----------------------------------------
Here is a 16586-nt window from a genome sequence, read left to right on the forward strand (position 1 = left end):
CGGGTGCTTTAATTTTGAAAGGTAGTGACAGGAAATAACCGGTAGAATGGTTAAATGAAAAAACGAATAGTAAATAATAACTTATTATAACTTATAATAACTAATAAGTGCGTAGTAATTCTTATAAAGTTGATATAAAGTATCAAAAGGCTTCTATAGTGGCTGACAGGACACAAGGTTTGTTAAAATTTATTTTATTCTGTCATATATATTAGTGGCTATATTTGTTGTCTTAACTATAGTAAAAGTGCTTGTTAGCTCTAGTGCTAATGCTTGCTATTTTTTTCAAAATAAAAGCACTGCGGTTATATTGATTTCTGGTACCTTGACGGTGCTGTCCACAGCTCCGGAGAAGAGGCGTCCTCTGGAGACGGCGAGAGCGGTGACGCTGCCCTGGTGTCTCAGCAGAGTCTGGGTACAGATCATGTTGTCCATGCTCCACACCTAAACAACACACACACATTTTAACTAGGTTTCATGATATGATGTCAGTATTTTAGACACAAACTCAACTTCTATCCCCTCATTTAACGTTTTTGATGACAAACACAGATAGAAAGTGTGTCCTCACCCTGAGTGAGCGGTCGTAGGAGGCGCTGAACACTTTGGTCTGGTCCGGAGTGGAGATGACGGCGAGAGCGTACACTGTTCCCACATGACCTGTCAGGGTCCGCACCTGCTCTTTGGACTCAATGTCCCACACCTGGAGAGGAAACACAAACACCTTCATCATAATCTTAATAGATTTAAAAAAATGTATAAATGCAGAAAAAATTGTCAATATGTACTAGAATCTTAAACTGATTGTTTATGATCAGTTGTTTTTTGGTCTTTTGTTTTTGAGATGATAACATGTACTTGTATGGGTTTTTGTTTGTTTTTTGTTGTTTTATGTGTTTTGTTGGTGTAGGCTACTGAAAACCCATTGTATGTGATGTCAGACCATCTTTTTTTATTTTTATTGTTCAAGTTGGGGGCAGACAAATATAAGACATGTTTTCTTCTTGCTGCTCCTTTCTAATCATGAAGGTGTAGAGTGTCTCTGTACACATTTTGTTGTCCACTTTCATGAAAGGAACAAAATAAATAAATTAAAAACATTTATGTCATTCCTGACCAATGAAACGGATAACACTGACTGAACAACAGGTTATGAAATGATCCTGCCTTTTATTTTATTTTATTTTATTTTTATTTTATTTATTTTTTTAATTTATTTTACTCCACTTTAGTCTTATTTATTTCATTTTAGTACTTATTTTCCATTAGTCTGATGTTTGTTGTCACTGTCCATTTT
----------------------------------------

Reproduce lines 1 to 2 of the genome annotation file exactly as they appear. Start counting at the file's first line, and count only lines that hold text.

Here is a 16586-nt window from a genome sequence, read left to right on the forward strand (position 1 = left end):
CGGGTGCTTTAATTTTGAAAGGTAGTGACAGGAAATAACCGGTAGAATGGTTAAATGAAAAAACGAATAGTAAATAATAACTTATTATAACTTATAATAACTAATAAGTGCGTAGTAATTCTTATAAAGTTGATATAAAGTATCAAAAGGCTTCTATAGTGGCTGACAGGACACAAGGTTTGTTAAAATTTATTTTATTCTGTCATATATATTAGTGGCTATATTTGTTGTCTTAACTATAGTAAAAGTGCTTGTTAGCTCTAGTGCTAATGCTTGCTATTTTTTTCAAAATAAAAGCACTGCGGTTATATTGATTTCTGGTACCTTGACGGTGCTGTCCACAGCTCCGGAGAAGAGGCGTCCTCTGGAGACGGCGAGAGCGGTGACGCTGCCCTGGTGTCTCAGCAGAGTCTGGGTACAGATCATGTTGTCCATGCTCCACACCTAAACAACACACACACATTTTAACTAGGTTTCATGATATGATGTCAGTATTTTAGACACAAACTCAACTTCTATCCCCTCATTTAACGTTTTTGATGACAAACACAGATAGAAAGTGTGTCCTCACCCTGAGTGAGCGGTCGTAGGAGGCGCTGAACACTTTGGTCTGGTCCGGAGTGGAGATGACGGCGAGAGCGTACACTGTTCCCACATGACCTGTCAGGGTCCGCACCTGCTCTTTGGACTCAATGTCCCACACCTGGAGAGGAAACACAAACACCTTCATCATAATCTTAATAGATTTAAAAAAATGTATAAATGCAGAAAAAATTGTCAATATGTACTAGAATCTTAAACTGATTGTTTATGATCAGTTGTTTTTTGGTCTTTTGTTTTTGAGATGATAACATGTACTTGTATGGGTTTTTGTTTGTTTTTTGTTGTTTTATGTGTTTTGTTGGTGTAGGCTACTGAAAACCCATTGTATGTGATGTCAGACCATCTTTTTTTATTTTTATTGTTCAAGTTGGGGGCAGACAAATATAAGACATGTTTTCTTCTTGCTGCTCCTTTCTAATCATGAAGGTGTAGAGTGTCTCTGTACACATTTTGTTGTCCACTTTCATGAAAGGAACAAAATAAATAAATTAAAAACATTTATGTCATTCCTGACCAATGAAACGGATAACACTGACTGAACAACAGGTTATGAAATGATCCTGCCTTTTATTTTATTTTATTTTATTTTTATTTTATTTATTTTTTTAATTTATTTTACTCCACTTTAGTCTTATTTATTTCATTTTAGTACTTATTTTCCATTAGTCTGATGTTTGTTGTCACTGTCCATTTT